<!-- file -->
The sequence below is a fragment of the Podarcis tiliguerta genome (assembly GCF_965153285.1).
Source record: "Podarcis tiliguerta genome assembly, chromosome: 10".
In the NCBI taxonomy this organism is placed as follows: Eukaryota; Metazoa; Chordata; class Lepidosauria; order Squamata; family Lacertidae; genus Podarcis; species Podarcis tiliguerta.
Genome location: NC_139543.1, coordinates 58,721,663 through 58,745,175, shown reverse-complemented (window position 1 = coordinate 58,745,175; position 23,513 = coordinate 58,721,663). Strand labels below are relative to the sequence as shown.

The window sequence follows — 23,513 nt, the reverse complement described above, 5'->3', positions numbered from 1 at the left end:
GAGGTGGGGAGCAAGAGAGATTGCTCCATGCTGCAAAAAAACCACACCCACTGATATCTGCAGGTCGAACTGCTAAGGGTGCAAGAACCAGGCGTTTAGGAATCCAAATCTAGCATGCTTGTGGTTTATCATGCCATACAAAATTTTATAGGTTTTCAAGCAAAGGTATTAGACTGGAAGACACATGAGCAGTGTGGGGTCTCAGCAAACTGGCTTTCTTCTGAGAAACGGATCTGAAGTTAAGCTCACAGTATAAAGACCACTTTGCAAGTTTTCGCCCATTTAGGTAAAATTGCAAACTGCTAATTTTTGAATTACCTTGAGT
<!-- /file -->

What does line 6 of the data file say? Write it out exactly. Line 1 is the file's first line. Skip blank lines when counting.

GAGGTGGGGAGCAAGAGAGATTGCTCCATGCTGCAAAAAAACCACACCCACTGATATCTGCAGGTCGAACTGCTAAGGGTGCAAGAACCAGGCGTTTAGGAATCCAAATCTAGCATGCTTGTGGTTTATCATGCCATACAAAATTTTATAGGTTTTCAAGCAAAGGTATTAGACTGGAAGACACATGAGCAGTGTGGGGTCTCAGCAAACTGGCTTTCTTCTGAGAAACGGATCTGAAGTTAAGCTCACAGTATAAAGACCACTTTGCAAGTTTTCGCCCATTTAGGTAAAATTGCAAACTGCTAATTTTTGAATTACCTTGAGT